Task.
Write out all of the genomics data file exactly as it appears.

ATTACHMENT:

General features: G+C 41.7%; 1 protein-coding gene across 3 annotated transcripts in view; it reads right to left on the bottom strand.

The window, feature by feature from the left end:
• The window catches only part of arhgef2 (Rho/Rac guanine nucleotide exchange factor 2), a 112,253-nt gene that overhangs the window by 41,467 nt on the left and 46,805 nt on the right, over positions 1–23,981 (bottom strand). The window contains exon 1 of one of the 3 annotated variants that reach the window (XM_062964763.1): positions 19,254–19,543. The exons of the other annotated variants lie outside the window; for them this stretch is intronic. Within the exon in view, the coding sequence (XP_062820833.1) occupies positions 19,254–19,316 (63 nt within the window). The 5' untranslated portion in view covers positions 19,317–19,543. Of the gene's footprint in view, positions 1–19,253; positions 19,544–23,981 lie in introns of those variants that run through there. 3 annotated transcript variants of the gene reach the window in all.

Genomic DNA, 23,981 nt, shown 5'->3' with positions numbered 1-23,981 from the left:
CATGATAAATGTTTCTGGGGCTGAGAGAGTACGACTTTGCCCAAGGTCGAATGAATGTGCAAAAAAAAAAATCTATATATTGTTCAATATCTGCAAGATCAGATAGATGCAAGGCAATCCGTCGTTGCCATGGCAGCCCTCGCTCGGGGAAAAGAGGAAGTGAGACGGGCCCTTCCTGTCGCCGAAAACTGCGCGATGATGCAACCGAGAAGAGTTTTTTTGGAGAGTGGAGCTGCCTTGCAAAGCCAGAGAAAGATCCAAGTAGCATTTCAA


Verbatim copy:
General features: G+C 41.7%; 1 protein-coding gene across 3 annotated transcripts in view; it reads right to left on the bottom strand.

The window, feature by feature from the left end:
• The window catches only part of arhgef2 (Rho/Rac guanine nucleotide exchange factor 2), a 112,253-nt gene that overhangs the window by 41,467 nt on the left and 46,805 nt on the right, over positions 1–23,981 (bottom strand). The window contains exon 1 of one of the 3 annotated variants that reach the window (XM_062964763.1): positions 19,254–19,543. The exons of the other annotated variants lie outside the window; for them this stretch is intronic. Within the exon in view, the coding sequence (XP_062820833.1) occupies positions 19,254–19,316 (63 nt within the window). The 5' untranslated portion in view covers positions 19,317–19,543. Of the gene's footprint in view, positions 1–19,253; positions 19,544–23,981 lie in introns of those variants that run through there. 3 annotated transcript variants of the gene reach the window in all.

Genomic DNA, 23,981 nt, shown 5'->3' with positions numbered 1-23,981 from the left:
CATGATAAATGTTTCTGGGGCTGAGAGAGTACGACTTTGCCCAAGGTCGAATGAATGTGCAAAAAAAAAAATCTATATATTGTTCAATATCTGCAAGATCAGATAGATGCAAGGCAATCCGTCGTTGCCATGGCAGCCCTCGCTCGGGGAAAAGAGGAAGTGAGACGGGCCCTTCCTGTCGCCGAAAACTGCGCGATGATGCAACCGAGAAGAGTTTTTTTGGAGAGTGGAGCTGCCTTGCAAAGCCAGAGAAAGATCCAAGTAGCATTTCAA